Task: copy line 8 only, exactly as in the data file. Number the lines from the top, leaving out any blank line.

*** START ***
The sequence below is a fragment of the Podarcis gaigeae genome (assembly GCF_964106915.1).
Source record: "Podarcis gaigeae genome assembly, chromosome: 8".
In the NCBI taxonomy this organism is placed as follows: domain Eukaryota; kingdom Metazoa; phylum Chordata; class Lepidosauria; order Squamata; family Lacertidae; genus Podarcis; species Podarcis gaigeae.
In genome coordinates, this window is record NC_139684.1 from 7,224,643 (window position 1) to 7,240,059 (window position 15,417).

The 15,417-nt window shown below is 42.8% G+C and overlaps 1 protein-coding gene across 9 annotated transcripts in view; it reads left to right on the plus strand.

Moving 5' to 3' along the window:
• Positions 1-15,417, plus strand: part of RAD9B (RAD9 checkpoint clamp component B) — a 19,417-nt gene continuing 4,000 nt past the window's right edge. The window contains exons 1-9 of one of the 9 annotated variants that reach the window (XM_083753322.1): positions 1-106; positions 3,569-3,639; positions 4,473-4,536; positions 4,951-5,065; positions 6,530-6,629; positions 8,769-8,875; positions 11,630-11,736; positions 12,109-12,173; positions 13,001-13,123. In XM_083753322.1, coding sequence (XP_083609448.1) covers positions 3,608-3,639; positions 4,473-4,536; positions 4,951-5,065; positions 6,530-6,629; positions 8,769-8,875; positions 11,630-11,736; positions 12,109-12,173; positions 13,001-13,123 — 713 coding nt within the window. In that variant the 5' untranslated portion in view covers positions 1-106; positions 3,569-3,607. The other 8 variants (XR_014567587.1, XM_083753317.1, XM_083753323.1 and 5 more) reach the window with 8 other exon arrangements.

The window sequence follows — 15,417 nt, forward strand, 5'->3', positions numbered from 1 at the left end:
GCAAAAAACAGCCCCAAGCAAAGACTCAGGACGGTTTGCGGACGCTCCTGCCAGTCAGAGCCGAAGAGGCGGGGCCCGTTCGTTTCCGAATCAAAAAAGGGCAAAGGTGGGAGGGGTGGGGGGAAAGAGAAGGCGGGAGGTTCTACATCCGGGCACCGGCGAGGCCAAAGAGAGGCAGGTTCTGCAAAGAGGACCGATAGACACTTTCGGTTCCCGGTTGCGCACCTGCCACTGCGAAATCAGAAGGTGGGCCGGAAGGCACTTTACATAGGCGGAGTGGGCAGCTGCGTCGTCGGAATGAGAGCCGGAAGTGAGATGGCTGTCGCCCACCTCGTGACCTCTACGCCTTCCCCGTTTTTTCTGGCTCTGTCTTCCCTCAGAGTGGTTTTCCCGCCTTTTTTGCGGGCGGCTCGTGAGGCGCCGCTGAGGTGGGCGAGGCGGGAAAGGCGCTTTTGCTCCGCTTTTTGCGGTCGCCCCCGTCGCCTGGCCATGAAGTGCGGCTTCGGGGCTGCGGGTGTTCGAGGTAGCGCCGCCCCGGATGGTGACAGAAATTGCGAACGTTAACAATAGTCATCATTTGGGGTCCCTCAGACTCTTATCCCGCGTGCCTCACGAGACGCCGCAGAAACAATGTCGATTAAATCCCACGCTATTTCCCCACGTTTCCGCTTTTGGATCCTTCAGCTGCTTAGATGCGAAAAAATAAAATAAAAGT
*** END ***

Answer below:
The window sequence follows — 15,417 nt, forward strand, 5'->3', positions numbered from 1 at the left end: